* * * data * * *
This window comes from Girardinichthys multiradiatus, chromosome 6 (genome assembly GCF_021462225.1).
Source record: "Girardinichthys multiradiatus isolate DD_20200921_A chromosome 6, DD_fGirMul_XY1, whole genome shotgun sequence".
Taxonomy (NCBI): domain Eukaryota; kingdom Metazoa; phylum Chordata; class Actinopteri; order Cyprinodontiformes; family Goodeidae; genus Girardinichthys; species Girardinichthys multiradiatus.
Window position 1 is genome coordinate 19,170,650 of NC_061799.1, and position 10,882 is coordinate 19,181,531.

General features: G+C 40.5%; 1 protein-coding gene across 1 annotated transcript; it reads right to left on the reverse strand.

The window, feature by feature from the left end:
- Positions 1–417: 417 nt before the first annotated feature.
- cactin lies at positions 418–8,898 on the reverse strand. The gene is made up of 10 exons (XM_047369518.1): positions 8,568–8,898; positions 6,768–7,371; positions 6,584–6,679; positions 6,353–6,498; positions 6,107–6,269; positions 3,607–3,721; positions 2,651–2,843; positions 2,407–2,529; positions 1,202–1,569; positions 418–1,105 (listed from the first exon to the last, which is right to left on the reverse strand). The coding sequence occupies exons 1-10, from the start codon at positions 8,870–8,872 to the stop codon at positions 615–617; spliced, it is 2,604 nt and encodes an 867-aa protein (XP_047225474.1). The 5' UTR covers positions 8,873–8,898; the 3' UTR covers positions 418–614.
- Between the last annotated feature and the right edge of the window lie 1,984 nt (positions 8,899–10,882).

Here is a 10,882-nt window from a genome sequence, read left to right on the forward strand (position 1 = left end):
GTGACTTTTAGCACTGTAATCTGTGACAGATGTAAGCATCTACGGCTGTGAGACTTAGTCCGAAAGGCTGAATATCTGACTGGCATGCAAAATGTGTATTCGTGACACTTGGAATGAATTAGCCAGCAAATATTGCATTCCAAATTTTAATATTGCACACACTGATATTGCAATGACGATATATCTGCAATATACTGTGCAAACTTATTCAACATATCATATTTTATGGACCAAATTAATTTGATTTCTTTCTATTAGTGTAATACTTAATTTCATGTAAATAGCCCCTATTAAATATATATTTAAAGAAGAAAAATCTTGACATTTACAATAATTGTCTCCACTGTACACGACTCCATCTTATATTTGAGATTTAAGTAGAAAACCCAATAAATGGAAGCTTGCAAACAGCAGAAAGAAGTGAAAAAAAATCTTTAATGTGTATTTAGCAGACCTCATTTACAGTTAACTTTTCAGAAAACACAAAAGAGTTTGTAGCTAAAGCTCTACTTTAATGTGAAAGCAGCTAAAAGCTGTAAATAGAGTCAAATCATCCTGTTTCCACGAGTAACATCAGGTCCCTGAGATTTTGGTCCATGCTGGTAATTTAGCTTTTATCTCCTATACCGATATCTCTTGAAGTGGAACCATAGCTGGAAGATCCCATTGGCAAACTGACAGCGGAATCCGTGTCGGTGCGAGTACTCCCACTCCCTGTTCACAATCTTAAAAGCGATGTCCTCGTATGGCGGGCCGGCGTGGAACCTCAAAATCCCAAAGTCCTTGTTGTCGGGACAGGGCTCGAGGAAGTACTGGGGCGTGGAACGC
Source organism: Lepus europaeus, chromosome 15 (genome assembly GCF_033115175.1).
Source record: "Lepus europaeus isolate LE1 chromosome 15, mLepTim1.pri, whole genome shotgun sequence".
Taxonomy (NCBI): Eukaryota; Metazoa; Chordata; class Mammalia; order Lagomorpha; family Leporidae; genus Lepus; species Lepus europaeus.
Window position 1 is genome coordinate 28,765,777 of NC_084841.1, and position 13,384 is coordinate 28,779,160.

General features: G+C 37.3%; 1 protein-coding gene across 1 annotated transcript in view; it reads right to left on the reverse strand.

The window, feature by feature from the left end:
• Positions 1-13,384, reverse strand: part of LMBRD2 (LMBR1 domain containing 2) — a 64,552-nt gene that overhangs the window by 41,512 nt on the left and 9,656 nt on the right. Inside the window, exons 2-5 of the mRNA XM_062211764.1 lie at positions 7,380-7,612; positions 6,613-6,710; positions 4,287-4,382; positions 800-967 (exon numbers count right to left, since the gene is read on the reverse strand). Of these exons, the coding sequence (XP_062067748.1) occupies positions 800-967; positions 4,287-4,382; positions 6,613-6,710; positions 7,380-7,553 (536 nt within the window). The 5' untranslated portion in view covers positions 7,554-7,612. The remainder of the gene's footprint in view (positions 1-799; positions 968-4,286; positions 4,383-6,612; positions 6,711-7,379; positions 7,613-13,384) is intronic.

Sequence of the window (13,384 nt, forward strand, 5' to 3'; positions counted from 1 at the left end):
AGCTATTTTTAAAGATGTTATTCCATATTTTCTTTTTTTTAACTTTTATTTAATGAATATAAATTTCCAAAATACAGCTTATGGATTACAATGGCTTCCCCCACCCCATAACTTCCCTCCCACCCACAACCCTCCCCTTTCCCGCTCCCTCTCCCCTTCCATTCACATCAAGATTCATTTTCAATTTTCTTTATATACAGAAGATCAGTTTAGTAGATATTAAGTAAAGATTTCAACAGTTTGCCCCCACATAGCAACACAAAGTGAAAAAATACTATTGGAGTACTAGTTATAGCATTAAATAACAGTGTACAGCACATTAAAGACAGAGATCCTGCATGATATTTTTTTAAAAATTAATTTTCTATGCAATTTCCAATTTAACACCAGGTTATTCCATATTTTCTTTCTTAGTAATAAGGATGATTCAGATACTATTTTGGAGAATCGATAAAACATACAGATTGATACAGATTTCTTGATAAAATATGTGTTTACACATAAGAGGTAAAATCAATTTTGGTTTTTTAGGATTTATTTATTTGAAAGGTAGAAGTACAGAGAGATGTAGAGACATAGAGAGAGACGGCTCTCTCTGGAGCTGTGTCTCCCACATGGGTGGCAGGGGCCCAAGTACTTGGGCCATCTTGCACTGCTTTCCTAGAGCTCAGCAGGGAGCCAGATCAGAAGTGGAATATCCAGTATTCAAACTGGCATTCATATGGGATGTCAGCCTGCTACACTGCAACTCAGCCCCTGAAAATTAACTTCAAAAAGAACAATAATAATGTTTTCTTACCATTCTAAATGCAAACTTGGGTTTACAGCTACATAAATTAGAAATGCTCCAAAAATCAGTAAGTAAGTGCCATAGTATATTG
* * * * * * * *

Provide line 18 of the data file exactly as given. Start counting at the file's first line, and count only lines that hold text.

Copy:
• Positions 1-13,384, reverse strand: part of LMBRD2 (LMBR1 domain containing 2) — a 64,552-nt gene that overhangs the window by 41,512 nt on the left and 9,656 nt on the right. Inside the window, exons 2-5 of the mRNA XM_062211764.1 lie at positions 7,380-7,612; positions 6,613-6,710; positions 4,287-4,382; positions 800-967 (exon numbers count right to left, since the gene is read on the reverse strand). Of these exons, the coding sequence (XP_062067748.1) occupies positions 800-967; positions 4,287-4,382; positions 6,613-6,710; positions 7,380-7,553 (536 nt within the window). The 5' untranslated portion in view covers positions 7,554-7,612. The remainder of the gene's footprint in view (positions 1-799; positions 968-4,286; positions 4,383-6,612; positions 6,711-7,379; positions 7,613-13,384) is intronic.